Feature Articles


(Poetry Ireland News, May/June 2004)

As it was in the beginning so shall it always be - there are many poets, many alleged poets, many poets who could be better, and many poets who need more practice at being poets.

Then there is the audience, who hunger and thirst for a poetry that is true, laced with angst, humanity, spirituality and indeed humour.

The playwright Tom Murphy points out: Writers do not choose to become writers, it is more a case the profession chooses them. If this is true, who are those rejected and why? Is it possible they may somehow reject themselves, the unfinished creation without the stamina and endurance to stay the course; or perhaps without the excitement of real talent to juice the literary creative engine? But with so many obstacles who can blame them? Even the greatest yearn to give up, temporarily run away, yet return with another layer of resilience applied to their literary skin.

I can recall - in another lifetime, or so it seems - being in the audience at a writers' conference in Marin College, Marin County, California, the summer of 1969. The guest writers and poets included William Stanford, James Dickie and Richard Brautigan. It was a well-attended gathering complete with readings by the writers. In his contribution, William Stanford alluded to the concentration of time invested in the writing of a poem, followed by a kind of trance-like state on completion - the same state enjoyed by the audience while we listened. Aware - as I was - from their own literary experiments in reading and writing, the audience connected with the total validity of the idea.

The same trance-like quality is present at most good poetry readings, and is never more discernible than at the Bank of Ireland Out to Lunch readings. Particularly when the poet is not a self-styled egotist, milking and manipulating the gallery for applause.

If it is true some poets possess better sensibilities than others, it is also likely that they are better poets. Generous of thought and soul, they gladly open up the worlds of wonder and discovery which they've found in their diggings and excavations. Mostly they want to share and invite the audience and readers into these worlds they've worked so hard to create. Yet the less well-endowed sensibilities still hoard and thriftily add the 'ha'pence to the pence', rendering the reader and the audience bored, emotionally and spiritually bankrupt, like a Scrooge refusing to pass out presents at the Orphanage Christmas party.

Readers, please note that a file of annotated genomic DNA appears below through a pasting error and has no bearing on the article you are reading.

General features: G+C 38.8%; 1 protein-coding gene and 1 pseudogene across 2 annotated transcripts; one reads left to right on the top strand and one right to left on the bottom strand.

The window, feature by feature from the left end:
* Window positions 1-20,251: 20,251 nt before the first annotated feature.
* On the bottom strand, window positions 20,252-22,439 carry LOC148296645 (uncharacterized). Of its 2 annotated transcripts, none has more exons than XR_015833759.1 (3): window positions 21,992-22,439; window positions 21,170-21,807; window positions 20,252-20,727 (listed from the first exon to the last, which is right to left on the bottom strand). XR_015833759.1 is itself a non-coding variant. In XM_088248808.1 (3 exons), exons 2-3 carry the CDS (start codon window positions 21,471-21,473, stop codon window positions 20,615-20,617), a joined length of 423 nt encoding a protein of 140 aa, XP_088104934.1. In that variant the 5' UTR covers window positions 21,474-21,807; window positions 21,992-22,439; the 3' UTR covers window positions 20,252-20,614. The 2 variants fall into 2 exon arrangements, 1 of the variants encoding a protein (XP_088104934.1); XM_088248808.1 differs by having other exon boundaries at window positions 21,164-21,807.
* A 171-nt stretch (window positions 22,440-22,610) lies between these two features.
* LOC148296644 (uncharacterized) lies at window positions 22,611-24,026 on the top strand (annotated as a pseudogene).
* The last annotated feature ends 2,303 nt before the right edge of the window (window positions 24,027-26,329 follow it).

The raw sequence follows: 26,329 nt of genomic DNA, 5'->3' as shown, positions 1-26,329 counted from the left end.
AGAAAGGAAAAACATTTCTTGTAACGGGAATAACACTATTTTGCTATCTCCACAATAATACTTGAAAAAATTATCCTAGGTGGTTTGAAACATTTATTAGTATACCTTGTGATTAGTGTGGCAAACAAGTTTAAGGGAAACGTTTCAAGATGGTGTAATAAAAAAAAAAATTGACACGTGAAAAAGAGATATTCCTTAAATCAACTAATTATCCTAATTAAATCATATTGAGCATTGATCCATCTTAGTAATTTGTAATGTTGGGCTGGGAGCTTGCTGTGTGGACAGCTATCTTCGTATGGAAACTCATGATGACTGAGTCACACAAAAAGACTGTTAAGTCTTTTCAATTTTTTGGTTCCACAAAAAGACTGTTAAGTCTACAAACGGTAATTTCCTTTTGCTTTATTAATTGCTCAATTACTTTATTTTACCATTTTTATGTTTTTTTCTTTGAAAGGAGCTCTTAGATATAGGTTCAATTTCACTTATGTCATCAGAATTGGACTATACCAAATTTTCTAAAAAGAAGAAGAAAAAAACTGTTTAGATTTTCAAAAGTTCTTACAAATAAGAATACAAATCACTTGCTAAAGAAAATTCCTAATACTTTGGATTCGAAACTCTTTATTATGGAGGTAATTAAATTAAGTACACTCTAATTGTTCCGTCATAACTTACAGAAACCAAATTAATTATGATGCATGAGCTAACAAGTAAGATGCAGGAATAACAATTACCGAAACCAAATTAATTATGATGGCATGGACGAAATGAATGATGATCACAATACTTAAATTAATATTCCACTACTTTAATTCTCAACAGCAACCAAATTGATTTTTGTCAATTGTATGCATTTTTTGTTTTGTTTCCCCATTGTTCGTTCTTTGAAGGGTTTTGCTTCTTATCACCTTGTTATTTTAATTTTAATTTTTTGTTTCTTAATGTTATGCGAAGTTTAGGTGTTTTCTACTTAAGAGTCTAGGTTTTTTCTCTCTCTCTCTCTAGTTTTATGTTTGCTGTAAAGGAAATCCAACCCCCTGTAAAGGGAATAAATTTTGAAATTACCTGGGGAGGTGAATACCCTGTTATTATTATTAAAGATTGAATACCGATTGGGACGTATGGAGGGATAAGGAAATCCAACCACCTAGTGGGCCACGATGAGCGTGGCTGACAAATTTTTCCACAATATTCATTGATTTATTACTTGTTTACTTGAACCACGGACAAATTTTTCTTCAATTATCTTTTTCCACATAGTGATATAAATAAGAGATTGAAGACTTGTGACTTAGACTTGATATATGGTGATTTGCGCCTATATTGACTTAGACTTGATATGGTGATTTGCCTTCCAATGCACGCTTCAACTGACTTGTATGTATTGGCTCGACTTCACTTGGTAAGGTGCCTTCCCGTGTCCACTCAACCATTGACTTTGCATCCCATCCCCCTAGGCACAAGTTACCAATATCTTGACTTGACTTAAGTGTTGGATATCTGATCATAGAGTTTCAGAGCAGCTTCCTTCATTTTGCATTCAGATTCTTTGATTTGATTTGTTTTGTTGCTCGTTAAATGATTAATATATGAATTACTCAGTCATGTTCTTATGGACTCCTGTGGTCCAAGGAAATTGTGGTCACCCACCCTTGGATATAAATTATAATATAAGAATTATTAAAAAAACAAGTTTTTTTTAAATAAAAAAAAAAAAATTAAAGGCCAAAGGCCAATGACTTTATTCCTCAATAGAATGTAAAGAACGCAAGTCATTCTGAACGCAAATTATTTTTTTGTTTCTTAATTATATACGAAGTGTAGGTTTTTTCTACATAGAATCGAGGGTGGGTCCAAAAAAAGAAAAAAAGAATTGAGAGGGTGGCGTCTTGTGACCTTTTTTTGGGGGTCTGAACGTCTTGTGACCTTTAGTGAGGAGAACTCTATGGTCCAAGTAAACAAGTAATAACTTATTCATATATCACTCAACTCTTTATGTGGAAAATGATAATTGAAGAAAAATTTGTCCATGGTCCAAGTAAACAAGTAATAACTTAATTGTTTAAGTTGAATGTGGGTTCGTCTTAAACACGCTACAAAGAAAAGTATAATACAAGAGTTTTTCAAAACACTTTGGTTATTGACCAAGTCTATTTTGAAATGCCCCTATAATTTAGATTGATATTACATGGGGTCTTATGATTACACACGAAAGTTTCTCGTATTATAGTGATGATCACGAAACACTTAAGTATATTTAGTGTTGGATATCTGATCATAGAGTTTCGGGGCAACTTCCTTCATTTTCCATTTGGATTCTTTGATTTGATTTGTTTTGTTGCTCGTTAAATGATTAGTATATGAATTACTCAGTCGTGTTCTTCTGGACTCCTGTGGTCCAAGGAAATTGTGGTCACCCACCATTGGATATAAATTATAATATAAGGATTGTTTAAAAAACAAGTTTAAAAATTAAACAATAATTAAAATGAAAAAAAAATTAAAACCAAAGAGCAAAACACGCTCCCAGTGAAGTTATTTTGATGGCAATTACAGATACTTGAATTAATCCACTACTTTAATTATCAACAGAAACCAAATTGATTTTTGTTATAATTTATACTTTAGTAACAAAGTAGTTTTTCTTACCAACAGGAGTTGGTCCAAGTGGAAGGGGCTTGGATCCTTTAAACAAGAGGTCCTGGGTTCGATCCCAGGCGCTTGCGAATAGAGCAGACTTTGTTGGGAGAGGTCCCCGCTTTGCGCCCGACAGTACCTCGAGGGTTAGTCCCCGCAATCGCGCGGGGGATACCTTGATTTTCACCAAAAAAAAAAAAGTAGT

It is part of the emotional cannibalism current and ever-present in the new millennium, whereby the cannibals end up eating themselves. Yet a poem, like a song with a lift in the melody, can soar high above so much of the refuse tip of modern life.

So also can the entire family of poetry soar - even with family rows, feuds and vendettas. The entire mishmash of the sour and the sweet. If the clan of poets can regularly produce a high-class soufflé or superb pastry, then the entire kitchen of letters has not sweated in vain.

The editorial policy of the Out to Lunch series is to include, not exclude; cultural diversity is actively sought. To acquiesce towards a cozy Dublin literary cartel would be - poetic justice - the kiss of death for the readings, with no chance of a reprieve.

The standard is high in keeping with the number of gifted practitioners who inquire about the possibility of doing a reading; so also those who have a contribution to make are inquired after and invited to read. The Big Rule that takes priority over any small rules is that the show must go on. The Out to Lunch series is much more the audiences and the poets who go to create it than anything I might contribute; audience and poet in combination is the one indispensable factor.

The 'Johnny Ross' at the Bank of Ireland Arts Centre, Barry O'Kelly, is a boss not without a thespian and artistic soul himself. To his great credit as an innovator, it was at his behest the series began. I for my part am happy to learn a little more about people and poetry, for people are where art and poetry come from. I intend making my contribution for as long as I'm competent and have an ability to introduce quality poetry for poetry lovers.

This is the sixth year of the Out to Lunch series. It includes poets from Belfast, Sinéad Morrissey and Ruth Carr; Paul Murray from Newcastle, Co. Dublin; Tom McCarthy from Cork City; and younger poets such as Rachel Hegarty and Leanne O'Sullivan.

New talent must be allowed a platform, seasoned stagers must be given due accord - in both Irish and English. What is original and individual will always have a place at the Out to Lunch readings.

John McNamee has published many volumes of poems since his first book Flight was published in 1977. His most recent book, The Trophy & New Writings, was published in 2001, while a CD of the poet reading his work, entitled Out to Lunch, was released in 2003.

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